If Tuscany is the heart of Italy, then Umbria is its lungs - some might even say its soul. Wooded, unspoilt and steeped in history, this landlocked province hides some of the country’s finest art treasures (Piero della Francesca cycles) and music (Perugia's jazz festival, Citta di Castello's chamber music), and some real gems of medieval hilltowns (Gubbio, Spoleto, Montone). Bordered to the east by the Apennine mountains of the Marche, to the west by Tuscany’s Val di Chiana and to the south by Etruscan Lazio, it’s very centrally placed.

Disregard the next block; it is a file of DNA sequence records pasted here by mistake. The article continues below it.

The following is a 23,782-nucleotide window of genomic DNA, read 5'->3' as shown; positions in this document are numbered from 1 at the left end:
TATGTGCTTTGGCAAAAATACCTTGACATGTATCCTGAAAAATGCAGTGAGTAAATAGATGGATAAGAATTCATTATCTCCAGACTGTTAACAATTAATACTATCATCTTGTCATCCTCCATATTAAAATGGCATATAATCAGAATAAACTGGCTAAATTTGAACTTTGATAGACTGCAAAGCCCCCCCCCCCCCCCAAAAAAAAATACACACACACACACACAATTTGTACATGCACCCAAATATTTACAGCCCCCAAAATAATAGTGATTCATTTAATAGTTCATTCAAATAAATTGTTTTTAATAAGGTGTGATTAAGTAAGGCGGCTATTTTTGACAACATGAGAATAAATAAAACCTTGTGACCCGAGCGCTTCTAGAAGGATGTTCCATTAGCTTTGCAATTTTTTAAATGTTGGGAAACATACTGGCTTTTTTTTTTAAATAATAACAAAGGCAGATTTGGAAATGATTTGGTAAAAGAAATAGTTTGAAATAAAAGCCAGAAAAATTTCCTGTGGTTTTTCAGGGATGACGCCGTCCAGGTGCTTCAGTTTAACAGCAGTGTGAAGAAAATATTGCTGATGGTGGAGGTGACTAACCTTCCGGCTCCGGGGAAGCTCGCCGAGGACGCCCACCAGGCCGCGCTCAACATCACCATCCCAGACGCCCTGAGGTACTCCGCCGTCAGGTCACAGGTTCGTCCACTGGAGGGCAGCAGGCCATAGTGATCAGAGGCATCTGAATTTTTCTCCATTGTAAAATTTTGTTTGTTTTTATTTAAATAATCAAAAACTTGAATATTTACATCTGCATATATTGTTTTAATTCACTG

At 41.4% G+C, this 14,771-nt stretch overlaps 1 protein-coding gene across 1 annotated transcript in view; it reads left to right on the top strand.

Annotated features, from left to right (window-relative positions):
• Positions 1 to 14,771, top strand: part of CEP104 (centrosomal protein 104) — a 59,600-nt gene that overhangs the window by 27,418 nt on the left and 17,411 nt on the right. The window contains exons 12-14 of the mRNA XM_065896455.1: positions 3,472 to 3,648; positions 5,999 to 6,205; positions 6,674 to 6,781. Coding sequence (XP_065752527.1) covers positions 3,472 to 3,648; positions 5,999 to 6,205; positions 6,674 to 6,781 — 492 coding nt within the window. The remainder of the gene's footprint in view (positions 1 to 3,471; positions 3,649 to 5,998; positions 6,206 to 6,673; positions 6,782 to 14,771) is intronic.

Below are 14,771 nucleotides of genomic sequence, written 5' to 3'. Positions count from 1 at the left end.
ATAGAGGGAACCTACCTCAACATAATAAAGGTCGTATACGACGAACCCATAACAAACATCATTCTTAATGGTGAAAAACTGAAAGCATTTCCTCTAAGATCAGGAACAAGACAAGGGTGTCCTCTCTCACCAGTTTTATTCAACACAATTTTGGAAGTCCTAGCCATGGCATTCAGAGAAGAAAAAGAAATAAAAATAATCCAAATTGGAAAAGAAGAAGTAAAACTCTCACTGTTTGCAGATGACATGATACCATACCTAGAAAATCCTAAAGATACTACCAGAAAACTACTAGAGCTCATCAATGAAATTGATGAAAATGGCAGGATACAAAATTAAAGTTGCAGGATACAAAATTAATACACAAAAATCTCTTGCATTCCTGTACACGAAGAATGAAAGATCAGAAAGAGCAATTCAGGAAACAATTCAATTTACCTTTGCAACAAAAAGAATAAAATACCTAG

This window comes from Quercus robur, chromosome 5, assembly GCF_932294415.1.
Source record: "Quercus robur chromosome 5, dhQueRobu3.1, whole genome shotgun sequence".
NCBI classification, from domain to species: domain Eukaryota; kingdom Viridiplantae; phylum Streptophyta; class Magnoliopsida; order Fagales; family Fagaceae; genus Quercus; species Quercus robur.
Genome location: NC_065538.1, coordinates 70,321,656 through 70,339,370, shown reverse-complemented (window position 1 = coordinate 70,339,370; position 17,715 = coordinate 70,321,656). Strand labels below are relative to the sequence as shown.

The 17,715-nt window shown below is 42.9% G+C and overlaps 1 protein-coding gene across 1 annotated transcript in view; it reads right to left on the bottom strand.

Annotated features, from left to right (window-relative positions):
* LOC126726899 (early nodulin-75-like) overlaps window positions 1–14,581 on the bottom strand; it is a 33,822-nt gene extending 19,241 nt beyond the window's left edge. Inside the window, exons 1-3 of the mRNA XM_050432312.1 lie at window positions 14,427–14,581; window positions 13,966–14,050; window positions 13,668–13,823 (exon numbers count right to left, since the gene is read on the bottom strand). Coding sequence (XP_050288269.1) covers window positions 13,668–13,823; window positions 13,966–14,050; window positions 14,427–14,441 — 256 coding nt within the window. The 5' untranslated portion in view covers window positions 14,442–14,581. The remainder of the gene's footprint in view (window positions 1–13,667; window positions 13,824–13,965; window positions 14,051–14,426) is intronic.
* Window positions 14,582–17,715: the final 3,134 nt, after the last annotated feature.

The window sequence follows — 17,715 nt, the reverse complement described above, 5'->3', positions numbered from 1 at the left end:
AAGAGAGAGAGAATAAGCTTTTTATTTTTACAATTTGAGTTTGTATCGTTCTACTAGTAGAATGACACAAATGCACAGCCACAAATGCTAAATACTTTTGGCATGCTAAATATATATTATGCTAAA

The River Tiber has its source here, starting at the mountainous intersection of Tuscany, Umbria and Marche, then flowing south through pretty valleys past Citta di Castello to Perugia, Umbria’s capital. Here it opens out into flatter land, with the side valley of Assisi and Spoleto to the east, and the gentle hills around Lake Trasimeno to the west, before continuing south towards Todi and eventually Rome.